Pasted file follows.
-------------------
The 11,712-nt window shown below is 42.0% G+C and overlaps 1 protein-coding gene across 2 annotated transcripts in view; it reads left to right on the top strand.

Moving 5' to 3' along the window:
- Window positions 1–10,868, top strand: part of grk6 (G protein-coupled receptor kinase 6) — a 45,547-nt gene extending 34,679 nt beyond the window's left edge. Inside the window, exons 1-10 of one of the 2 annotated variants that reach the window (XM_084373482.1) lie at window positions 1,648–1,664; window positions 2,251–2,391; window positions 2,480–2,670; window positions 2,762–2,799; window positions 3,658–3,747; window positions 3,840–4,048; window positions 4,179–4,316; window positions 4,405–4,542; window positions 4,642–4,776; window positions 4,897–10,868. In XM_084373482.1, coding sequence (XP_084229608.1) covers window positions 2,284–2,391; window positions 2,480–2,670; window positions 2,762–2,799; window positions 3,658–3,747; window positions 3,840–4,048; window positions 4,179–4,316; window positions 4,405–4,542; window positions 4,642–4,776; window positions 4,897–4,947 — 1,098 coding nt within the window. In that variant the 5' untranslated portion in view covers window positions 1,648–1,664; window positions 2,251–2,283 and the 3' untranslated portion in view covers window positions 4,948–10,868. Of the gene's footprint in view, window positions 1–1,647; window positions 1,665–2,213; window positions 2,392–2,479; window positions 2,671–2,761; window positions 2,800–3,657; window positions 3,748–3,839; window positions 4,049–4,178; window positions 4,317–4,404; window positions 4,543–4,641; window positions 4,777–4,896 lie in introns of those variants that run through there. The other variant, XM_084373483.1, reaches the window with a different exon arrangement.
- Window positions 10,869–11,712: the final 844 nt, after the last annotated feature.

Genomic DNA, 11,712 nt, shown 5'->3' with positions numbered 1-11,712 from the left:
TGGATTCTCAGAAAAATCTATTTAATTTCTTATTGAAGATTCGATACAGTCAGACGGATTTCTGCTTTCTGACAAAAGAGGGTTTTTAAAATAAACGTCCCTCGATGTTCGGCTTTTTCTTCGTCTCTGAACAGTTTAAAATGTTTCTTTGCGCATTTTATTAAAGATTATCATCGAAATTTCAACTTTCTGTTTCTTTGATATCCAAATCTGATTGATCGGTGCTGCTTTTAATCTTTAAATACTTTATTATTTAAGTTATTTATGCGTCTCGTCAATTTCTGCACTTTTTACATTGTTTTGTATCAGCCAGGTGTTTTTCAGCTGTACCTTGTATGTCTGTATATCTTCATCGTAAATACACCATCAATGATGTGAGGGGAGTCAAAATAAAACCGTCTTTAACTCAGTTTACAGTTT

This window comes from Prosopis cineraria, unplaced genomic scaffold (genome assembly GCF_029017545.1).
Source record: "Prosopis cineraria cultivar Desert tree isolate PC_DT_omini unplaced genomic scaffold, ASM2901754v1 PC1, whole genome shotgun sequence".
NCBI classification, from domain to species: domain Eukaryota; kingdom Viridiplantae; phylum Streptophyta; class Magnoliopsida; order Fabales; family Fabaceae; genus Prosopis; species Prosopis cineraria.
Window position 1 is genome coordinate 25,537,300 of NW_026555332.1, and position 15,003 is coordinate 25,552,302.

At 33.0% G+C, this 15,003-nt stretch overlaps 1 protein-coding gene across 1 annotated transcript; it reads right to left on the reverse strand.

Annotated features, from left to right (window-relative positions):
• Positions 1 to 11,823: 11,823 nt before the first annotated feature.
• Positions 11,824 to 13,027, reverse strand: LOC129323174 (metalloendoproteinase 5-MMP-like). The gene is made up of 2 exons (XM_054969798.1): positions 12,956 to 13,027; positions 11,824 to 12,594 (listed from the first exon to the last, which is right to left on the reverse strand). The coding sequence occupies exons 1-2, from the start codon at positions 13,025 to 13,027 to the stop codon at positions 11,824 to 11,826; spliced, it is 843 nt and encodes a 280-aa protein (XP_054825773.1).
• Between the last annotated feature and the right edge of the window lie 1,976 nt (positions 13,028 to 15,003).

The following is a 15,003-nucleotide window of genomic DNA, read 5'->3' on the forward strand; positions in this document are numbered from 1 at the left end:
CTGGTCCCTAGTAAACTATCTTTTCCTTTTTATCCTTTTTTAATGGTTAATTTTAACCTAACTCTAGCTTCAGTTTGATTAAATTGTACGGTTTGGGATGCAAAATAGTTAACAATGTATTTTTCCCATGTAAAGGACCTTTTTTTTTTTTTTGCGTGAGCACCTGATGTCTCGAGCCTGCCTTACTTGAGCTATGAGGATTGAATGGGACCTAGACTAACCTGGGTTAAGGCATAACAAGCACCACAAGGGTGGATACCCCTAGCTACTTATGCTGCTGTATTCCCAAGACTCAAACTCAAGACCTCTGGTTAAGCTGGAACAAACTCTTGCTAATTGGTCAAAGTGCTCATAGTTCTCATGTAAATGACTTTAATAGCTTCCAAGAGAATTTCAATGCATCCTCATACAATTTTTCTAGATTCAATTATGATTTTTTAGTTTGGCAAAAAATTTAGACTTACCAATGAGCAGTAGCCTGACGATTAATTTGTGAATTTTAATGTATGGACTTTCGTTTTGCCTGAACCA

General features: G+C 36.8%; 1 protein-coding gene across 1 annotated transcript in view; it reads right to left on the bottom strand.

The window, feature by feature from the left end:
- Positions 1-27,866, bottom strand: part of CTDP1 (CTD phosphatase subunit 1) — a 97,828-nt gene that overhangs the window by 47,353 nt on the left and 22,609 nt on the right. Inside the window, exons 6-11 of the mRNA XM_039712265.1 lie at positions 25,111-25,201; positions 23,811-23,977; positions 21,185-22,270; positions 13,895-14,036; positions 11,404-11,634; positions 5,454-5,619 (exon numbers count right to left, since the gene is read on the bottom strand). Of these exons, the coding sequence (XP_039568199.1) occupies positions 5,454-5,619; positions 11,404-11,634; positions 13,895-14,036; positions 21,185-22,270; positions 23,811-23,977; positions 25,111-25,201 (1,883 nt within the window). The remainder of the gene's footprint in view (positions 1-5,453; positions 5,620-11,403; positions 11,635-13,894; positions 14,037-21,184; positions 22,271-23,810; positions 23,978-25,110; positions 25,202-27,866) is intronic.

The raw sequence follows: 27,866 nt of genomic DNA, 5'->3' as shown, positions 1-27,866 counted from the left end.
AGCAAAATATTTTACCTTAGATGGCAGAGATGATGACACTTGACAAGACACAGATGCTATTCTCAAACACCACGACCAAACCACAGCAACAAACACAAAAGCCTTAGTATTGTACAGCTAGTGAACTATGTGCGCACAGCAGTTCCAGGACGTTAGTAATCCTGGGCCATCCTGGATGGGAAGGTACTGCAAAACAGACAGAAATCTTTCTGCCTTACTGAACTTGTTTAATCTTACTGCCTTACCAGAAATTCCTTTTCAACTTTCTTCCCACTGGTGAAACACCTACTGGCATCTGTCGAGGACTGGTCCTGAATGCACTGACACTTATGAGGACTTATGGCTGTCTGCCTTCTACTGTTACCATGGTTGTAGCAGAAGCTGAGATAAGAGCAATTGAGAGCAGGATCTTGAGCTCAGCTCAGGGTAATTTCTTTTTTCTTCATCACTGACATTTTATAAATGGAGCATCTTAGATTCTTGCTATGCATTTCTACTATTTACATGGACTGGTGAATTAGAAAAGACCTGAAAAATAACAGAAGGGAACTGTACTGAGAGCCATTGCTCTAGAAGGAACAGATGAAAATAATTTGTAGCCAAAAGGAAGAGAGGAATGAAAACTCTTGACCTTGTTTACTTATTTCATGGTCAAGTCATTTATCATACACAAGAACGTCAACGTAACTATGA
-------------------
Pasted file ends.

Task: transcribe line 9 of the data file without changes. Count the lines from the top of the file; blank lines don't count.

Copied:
NCBI classification, from domain to species: domain Eukaryota; kingdom Viridiplantae; phylum Streptophyta; class Magnoliopsida; order Fabales; family Fabaceae; genus Prosopis; species Prosopis cineraria.